After trying a few times to do it all, I realized that I wanted to spend my limited time lifting up things I love, or things that made me think something interesting. I see a lot of value in constructive reviews, but I don’t think I’m cut out for it.


That’s a completely great approach, and I really love the reviews he writes! But of course there’s a whole spectrum between him and @mathbrush – I’ll write constructive reviews of games I didn’t love, but they had to be compelling enough for me to get at least part of the way through. There’s a few highly regarded authors whose games aren’t to my taste, and there’s a few things that will make an otherwise good game unplayable to me (light text on a dark background in particular) so the actual quality of what I end up skipping is all over the map – but it strikes the right balance of fun for me.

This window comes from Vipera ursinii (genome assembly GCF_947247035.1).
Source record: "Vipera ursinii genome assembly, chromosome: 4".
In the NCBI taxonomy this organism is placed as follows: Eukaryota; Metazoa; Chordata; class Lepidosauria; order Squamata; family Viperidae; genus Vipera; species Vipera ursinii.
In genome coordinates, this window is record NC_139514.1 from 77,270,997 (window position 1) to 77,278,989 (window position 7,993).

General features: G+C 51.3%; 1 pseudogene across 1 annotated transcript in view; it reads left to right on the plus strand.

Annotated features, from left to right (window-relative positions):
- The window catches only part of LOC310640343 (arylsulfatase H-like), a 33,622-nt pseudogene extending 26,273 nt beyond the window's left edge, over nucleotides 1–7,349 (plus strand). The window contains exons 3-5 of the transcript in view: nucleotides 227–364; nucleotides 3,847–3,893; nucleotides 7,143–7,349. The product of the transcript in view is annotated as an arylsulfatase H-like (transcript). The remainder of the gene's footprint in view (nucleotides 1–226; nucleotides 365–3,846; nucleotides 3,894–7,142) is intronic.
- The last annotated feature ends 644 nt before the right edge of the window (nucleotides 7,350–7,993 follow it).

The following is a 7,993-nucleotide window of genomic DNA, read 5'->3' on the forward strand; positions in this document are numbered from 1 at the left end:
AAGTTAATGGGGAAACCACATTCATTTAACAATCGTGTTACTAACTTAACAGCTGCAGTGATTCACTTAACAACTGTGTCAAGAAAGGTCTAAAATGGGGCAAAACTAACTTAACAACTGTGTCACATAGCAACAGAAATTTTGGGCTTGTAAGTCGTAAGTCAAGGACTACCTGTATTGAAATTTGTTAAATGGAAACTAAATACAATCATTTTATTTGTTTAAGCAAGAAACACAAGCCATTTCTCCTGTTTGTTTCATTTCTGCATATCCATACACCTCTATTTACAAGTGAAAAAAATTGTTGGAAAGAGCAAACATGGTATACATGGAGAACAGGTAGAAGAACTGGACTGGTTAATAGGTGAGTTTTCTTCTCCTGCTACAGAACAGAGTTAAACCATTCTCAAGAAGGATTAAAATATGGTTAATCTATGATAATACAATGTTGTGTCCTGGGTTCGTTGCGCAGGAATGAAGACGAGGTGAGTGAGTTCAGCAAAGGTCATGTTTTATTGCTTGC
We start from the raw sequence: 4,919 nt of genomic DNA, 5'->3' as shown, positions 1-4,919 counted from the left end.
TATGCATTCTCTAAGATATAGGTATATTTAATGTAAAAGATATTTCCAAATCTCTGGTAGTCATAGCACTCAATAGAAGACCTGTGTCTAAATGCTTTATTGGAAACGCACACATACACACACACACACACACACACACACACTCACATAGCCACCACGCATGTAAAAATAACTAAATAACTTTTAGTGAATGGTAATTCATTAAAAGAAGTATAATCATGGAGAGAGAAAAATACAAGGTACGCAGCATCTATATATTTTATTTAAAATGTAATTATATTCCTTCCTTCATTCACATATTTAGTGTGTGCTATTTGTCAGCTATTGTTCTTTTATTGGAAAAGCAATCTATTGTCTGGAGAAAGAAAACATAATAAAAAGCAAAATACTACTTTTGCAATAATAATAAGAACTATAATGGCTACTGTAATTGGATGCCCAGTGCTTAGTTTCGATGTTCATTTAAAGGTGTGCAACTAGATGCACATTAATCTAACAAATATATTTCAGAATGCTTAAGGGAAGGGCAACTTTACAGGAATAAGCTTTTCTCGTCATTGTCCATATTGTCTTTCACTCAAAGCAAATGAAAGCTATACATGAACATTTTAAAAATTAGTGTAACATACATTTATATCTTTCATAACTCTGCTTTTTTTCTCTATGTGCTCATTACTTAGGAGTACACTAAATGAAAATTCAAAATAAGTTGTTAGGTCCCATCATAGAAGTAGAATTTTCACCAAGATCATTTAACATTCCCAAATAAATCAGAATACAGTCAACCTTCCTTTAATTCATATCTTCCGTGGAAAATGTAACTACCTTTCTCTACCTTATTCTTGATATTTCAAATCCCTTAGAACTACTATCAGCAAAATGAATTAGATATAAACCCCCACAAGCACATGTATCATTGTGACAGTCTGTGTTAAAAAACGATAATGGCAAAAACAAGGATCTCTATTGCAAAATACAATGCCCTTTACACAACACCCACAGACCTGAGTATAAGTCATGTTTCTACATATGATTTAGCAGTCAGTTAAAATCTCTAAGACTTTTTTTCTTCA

The nice thing about the increased number of jams over the last few years is that there’s a lot of opportunities to find your reviewing sweet spot, if you want to experiment!


I’ve really been enjoying your honest take about the comp, because you had a lot of good-practice reminders for making parsers. :green_heart:
iirc, my SpringThing entry last year was one of the few you explicitly didn’t finish because it was not working for you, and I was still super glad you still wrote a few lines about it!!

But then, that’s the player’s problem for spoiling themselves :stuck_out_tongue:
Having them available makes a lot of things less frustrating, especially for starter/mid parser players (def my experience at least)